Mississippi, Nevada Wrestle With The Development Of Their Health Exchanges
In other state and local health law implementation news, the health law may prove key to Detroit's efforts to manuever its bankruptcy process. Also, opponents in many states focus on limiting what they see as "the long arm of Washington."
Politico: Mississippi Insurance Commissioner's ACA Plan
After suffering through a high-profile intraparty squabble with the governor and averting a near disaster for the state’s insurance marketplace, Mississippi Insurance Commissioner Mike Chaney is giving another go at running an Obamacare exchange. This time, the Republican commissioner is looking to run just the state's exchange for small businesses while letting the feds oversee the new insurance marketplace for individuals — an option the Department of Health and Human Services only recently made available to states reluctant to do the entire lift (Millman, 7/29).
The Associated Press: Nevada's Insurance Exchange Work In Progress
Nevada's health insurance exchange won't have all the bells and whistles initially hoped for when it launches Oct. 1. But state officials said the glitches should be minimal for consumers and the all kinks worked out by early next year. CJ Bawden, spokesman for the Silver State Health Insurance Exchange that was created by the 2011 Legislature to set up Nevada's online health insurance marketplace, said there are some "nice to haves" that won't be available when enrollment begins (Chereb, 7/28).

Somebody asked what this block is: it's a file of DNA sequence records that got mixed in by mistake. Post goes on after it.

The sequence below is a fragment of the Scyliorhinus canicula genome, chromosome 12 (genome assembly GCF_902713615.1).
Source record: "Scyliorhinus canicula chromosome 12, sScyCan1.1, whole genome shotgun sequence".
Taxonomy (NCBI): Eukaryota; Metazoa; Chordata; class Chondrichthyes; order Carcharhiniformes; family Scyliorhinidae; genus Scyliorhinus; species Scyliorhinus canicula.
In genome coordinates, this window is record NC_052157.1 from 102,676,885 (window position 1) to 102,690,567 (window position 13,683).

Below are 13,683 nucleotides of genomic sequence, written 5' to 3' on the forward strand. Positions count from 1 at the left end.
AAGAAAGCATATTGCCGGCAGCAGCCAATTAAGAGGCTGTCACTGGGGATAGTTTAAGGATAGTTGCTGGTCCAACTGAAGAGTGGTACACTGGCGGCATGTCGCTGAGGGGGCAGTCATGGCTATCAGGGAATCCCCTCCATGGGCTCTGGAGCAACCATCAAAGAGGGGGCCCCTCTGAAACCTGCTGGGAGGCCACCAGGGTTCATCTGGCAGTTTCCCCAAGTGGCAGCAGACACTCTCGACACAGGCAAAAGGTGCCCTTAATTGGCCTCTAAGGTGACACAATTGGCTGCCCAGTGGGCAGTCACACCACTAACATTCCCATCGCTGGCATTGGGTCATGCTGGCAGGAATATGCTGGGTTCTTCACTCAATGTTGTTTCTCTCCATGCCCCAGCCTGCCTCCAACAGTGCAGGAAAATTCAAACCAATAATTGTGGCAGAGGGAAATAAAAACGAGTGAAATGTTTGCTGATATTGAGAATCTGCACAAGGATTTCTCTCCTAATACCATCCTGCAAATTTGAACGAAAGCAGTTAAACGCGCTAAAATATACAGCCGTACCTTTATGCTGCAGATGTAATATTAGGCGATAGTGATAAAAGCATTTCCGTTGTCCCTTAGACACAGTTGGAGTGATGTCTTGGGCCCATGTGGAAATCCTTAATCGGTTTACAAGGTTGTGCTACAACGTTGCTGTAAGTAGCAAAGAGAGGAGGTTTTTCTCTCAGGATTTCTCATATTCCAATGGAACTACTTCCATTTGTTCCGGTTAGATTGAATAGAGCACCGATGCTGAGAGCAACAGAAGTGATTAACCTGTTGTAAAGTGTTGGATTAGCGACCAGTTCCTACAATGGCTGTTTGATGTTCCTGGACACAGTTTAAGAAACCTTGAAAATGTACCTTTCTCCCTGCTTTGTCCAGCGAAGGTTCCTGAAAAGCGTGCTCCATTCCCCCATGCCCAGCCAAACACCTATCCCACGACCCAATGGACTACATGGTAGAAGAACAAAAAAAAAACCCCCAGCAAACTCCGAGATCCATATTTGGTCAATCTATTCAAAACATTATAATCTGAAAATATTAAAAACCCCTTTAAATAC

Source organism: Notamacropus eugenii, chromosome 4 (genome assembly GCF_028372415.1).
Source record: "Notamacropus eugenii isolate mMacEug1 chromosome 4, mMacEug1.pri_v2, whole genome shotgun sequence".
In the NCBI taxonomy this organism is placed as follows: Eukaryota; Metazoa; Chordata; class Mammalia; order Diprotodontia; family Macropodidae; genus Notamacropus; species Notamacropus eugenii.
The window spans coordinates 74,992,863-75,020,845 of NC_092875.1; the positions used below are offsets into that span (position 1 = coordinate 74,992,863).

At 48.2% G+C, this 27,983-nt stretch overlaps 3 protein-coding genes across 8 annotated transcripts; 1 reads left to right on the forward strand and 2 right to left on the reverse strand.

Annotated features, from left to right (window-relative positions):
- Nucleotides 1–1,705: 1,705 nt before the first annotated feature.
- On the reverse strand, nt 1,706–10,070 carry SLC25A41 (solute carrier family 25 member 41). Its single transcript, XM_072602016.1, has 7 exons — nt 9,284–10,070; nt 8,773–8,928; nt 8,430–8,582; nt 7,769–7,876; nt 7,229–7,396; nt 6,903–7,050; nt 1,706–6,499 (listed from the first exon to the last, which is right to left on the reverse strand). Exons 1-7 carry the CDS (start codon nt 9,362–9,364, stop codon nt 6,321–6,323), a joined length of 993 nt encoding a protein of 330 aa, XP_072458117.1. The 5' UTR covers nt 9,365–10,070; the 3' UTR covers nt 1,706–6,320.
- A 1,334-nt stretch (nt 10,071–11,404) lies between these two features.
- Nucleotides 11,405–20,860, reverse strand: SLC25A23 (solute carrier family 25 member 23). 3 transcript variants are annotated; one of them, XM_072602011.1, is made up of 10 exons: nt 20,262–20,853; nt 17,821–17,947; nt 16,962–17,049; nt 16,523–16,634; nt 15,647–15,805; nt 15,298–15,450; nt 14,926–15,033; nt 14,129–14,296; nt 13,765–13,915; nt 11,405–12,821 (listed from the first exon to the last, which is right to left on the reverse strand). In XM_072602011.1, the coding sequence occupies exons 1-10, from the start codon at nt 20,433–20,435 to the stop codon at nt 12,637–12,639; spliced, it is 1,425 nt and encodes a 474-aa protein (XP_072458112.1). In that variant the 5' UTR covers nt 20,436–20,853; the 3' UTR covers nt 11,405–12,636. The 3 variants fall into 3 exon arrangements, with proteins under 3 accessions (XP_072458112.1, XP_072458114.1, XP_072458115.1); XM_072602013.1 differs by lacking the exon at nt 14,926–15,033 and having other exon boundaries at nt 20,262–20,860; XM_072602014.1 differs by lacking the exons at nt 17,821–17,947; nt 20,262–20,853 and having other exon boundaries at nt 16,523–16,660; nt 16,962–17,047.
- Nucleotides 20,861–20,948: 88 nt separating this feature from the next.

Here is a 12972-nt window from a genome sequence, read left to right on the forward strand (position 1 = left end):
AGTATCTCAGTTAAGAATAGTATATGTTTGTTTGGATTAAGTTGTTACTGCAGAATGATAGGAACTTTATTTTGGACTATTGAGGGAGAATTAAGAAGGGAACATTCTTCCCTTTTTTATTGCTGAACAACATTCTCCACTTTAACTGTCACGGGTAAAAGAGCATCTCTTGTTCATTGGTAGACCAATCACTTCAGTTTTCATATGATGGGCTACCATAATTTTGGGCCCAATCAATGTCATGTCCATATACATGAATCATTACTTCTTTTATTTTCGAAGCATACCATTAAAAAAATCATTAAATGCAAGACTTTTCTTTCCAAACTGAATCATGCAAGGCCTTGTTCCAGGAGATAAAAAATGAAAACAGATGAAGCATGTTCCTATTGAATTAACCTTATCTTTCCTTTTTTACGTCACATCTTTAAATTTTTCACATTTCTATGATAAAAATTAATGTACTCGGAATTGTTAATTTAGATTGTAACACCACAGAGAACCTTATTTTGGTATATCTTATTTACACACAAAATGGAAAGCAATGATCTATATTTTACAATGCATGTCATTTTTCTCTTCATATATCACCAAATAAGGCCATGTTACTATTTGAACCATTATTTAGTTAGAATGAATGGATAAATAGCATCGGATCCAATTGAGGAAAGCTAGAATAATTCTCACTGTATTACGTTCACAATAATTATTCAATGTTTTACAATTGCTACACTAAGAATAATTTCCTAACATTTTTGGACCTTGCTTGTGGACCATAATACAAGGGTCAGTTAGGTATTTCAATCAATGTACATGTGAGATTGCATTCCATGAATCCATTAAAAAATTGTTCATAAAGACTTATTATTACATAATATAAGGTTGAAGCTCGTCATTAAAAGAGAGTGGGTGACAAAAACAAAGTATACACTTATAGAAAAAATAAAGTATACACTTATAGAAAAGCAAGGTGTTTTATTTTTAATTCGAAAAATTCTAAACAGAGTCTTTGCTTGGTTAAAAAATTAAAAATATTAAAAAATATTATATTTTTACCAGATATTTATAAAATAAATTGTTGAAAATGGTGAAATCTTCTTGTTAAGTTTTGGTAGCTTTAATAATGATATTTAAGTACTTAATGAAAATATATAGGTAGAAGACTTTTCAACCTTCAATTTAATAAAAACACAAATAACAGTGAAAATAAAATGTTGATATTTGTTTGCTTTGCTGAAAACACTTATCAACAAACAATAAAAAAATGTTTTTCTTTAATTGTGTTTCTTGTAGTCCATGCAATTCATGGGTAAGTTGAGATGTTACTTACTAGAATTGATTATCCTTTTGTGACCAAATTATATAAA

The New York Times: Detroit Looks To Health Law To Ease Costs
As Detroit enters the federal bankruptcy process, the city is proposing a controversial plan for paring some of the $5.7 billion it owes in retiree health costs: pushing many of those too young to qualify for Medicare out of city-run coverage and into the new insurance markets that will soon be operating under the Obama health care law (Davey and Goodnough, 7/28).
Politico: States Seek To Nullify Obama Efforts
Infuriated by what they see as the long arm of Washington reaching into their business, states are increasingly telling the feds: Keep out! Bills that would negate a variety of federal laws have popped up this year in the vast majority of states — with the amount of anti-federal legislation sharply on the rise during the Obama administration, according to experts (Kopan, 7/28).